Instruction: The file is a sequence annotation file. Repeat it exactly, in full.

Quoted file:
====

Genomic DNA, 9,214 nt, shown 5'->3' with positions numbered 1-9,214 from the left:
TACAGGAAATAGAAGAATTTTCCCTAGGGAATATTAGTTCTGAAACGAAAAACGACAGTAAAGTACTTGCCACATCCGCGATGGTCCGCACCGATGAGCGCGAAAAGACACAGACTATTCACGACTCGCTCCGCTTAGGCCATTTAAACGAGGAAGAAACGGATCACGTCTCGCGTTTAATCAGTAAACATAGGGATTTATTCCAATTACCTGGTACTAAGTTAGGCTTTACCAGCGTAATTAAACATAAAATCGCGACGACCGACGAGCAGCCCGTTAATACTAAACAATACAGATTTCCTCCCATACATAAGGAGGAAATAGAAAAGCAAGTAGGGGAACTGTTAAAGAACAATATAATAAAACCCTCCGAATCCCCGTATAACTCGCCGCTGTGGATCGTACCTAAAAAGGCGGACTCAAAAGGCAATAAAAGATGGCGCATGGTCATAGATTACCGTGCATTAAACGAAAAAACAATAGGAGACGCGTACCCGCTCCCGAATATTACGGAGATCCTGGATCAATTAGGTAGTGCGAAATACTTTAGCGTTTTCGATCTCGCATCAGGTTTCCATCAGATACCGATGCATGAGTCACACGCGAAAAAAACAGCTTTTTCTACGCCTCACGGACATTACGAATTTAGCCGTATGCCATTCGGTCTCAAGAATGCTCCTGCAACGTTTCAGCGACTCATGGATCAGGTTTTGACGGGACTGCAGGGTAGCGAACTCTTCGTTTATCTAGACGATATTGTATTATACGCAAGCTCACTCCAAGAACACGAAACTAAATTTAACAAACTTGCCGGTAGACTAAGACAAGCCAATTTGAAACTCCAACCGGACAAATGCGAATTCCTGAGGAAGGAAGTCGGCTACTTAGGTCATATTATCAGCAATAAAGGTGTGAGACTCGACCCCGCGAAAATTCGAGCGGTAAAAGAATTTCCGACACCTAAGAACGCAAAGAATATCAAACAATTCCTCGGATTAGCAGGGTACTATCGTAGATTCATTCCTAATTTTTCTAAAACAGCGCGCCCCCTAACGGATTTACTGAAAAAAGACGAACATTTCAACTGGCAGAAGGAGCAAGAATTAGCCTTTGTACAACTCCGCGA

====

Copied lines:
Genomic DNA, 9,214 nt, shown 5'->3' with positions numbered 1-9,214 from the left:
TACAGGAAATAGAAGAATTTTCCCTAGGGAATATTAGTTCTGAAACGAAAAACGACAGTAAAGTACTTGCCACATCCGCGATGGTCCGCACCGATGAGCGCGAAAAGACACAGACTATTCACGACTCGCTCCGCTTAGGCCATTTAAACGAGGAAGAAACGGATCACGTCTCGCGTTTAATCAGTAAACATAGGGATTTATTCCAATTACCTGGTACTAAGTTAGGCTTTACCAGCGTAATTAAACATAAAATCGCGACGACCGACGAGCAGCCCGTTAATACTAAACAATACAGATTTCCTCCCATACATAAGGAGGAAATAGAAAAGCAAGTAGGGGAACTGTTAAAGAACAATATAATAAAACCCTCCGAATCCCCGTATAACTCGCCGCTGTGGATCGTACCTAAAAAGGCGGACTCAAAAGGCAATAAAAGATGGCGCATGGTCATAGATTACCGTGCATTAAACGAAAAAACAATAGGAGACGCGTACCCGCTCCCGAATATTACGGAGATCCTGGATCAATTAGGTAGTGCGAAATACTTTAGCGTTTTCGATCTCGCATCAGGTTTCCATCAGATACCGATGCATGAGTCACACGCGAAAAAAACAGCTTTTTCTACGCCTCACGGACATTACGAATTTAGCCGTATGCCATTCGGTCTCAAGAATGCTCCTGCAACGTTTCAGCGACTCATGGATCAGGTTTTGACGGGACTGCAGGGTAGCGAACTCTTCGTTTATCTAGACGATATTGTATTATACGCAAGCTCACTCCAAGAACACGAAACTAAATTTAACAAACTTGCCGGTAGACTAAGACAAGCCAATTTGAAACTCCAACCGGACAAATGCGAATTCCTGAGGAAGGAAGTCGGCTACTTAGGTCATATTATCAGCAATAAAGGTGTGAGACTCGACCCCGCGAAAATTCGAGCGGTAAAAGAATTTCCGACACCTAAGAACGCAAAGAATATCAAACAATTCCTCGGATTAGCAGGGTACTATCGTAGATTCATTCCTAATTTTTCTAAAACAGCGCGCCCCCTAACGGATTTACTGAAAAAAGACGAACATTTCAACTGGCAGAAGGAGCAAGAATTAGCCTTTGTACAACTCCGCGA